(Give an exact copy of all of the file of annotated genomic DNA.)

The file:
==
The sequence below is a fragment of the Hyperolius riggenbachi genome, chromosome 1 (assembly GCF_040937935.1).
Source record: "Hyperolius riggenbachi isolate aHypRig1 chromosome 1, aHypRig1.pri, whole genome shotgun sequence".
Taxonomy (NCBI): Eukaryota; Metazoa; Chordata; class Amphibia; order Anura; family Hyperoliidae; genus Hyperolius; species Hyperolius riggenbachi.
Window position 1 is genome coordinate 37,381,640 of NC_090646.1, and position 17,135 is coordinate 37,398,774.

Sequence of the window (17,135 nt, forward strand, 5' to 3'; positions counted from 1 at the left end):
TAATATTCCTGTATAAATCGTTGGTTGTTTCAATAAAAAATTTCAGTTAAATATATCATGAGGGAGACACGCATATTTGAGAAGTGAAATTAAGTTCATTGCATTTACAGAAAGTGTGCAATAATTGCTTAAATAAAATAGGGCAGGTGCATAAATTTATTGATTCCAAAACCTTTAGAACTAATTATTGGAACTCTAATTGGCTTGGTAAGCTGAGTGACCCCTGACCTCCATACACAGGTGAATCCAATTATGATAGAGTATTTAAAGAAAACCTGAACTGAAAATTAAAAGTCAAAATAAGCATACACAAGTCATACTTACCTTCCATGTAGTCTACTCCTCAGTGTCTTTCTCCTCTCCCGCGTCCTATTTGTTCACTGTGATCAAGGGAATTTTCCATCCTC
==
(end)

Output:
The sequence below is a fragment of the Hyperolius riggenbachi genome, chromosome 1 (assembly GCF_040937935.1).
Source record: "Hyperolius riggenbachi isolate aHypRig1 chromosome 1, aHypRig1.pri, whole genome shotgun sequence".
Taxonomy (NCBI): Eukaryota; Metazoa; Chordata; class Amphibia; order Anura; family Hyperoliidae; genus Hyperolius; species Hyperolius riggenbachi.
Window position 1 is genome coordinate 37,381,640 of NC_090646.1, and position 17,135 is coordinate 37,398,774.

Sequence of the window (17,135 nt, forward strand, 5' to 3'; positions counted from 1 at the left end):
TAATATTCCTGTATAAATCGTTGGTTGTTTCAATAAAAAATTTCAGTTAAATATATCATGAGGGAGACACGCATATTTGAGAAGTGAAATTAAGTTCATTGCATTTACAGAAAGTGTGCAATAATTGCTTAAATAAAATAGGGCAGGTGCATAAATTTATTGATTCCAAAACCTTTAGAACTAATTATTGGAACTCTAATTGGCTTGGTAAGCTGAGTGACCCCTGACCTCCATACACAGGTGAATCCAATTATGATAGAGTATTTAAAGAAAACCTGAACTGAAAATTAAAAGTCAAAATAAGCATACACAAGTCATACTTACCTTCCATGTAGTCTACTCCTCAGTGTCTTTCTCCTCTCCCGCGTCCTATTTGTTCACTGTGATCAAGGGAATTTTCCATCCTC